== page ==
I"m guessing that what went on before the video we got to see must have been worse because the adult in the room said, "The teacher and children had to leave because it wasn't safe to be in here." or something to that effect. She does need to be held accountable for her actions. I feel for everyone involved in this situation. The little girl seems to desperately need help, attention, training, discipline (teaching & holding accountable for behavior), or SOMETHING. The adults commented that mom could not leave work til 3---she may be a single mom trying to earn enough to feed her kids. The teachers/administrators need some training & I wish they had more leeway to help these kids w/ out being afraid of lawsuits. I feel badly that the police were called. Who knows, maybe this was a plan of action that had been discussed with the mom ahead of time? That if the child did this again this would happen?

I appreciate you & your dealing with kids like this---and much worse---daily!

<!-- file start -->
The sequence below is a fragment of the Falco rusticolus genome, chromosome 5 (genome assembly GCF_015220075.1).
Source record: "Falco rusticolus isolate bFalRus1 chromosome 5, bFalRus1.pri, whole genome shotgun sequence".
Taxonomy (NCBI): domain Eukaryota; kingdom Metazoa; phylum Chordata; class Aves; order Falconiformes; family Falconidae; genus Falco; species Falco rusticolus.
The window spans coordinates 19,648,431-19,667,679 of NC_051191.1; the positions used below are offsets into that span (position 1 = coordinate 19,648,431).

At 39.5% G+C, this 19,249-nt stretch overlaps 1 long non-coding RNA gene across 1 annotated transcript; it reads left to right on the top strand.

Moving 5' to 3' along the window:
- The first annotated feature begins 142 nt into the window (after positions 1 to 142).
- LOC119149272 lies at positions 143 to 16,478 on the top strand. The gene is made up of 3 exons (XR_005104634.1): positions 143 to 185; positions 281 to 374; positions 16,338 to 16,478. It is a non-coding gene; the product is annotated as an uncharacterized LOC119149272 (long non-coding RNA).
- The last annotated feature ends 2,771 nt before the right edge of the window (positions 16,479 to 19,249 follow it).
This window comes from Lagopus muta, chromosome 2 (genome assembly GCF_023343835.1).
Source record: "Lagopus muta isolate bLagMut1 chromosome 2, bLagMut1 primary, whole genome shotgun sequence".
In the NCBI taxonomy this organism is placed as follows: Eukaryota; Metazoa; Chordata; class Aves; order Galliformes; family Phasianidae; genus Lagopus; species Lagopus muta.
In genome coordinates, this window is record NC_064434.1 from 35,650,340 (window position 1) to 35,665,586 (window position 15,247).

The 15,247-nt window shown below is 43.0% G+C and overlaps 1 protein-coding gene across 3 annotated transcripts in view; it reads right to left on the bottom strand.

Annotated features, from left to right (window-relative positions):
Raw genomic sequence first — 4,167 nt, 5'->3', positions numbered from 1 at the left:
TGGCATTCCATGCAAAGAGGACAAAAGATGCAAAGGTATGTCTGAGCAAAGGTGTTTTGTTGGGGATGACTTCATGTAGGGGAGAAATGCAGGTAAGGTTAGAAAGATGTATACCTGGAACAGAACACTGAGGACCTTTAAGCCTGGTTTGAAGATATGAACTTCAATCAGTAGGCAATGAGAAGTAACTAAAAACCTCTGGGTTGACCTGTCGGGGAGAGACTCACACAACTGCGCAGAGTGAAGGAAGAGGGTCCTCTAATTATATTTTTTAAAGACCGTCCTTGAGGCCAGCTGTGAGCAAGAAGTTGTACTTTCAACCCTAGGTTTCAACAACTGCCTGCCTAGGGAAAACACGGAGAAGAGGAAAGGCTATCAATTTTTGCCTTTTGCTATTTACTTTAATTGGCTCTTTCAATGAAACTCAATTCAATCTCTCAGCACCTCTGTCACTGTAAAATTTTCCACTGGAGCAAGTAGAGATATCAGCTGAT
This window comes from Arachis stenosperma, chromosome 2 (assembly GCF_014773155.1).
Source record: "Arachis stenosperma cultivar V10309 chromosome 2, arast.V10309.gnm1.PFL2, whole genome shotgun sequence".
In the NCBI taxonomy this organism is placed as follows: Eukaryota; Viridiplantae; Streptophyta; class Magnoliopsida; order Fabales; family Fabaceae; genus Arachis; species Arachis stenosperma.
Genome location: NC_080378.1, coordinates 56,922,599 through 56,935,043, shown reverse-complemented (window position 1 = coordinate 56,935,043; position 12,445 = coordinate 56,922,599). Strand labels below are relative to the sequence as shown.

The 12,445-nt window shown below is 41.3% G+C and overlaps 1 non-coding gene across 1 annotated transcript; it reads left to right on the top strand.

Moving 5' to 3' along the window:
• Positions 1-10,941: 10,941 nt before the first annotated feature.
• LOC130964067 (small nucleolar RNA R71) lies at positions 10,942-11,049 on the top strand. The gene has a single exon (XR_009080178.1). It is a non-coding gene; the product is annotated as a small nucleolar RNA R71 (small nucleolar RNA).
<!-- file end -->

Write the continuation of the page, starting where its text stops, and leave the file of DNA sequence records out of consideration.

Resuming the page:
Blessings,
Lori
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Old 04-24-2005, 01:36 AM   #27
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Thanks Chef Mama
I know there is a lot more to the story but hand cuffs seems way over the top to me, especially since she was sitting when the cops came in. It is sooo important for school staff to be trained to handle these types of crisis situations. Clearing the room of the other children was the right thing to do, I did see a few properly done strategies. I also saw some things that I felt led to escalated behavior vs. de-escalation. Intimidating a child who is already acting out physically can go in the opposite direction intended.
I hope they find safe solutions for that little girl.
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Old 04-24-2005, 03:56 AM   #28
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I haven't read through all of the posts, so I don't know if someone already mentioned this.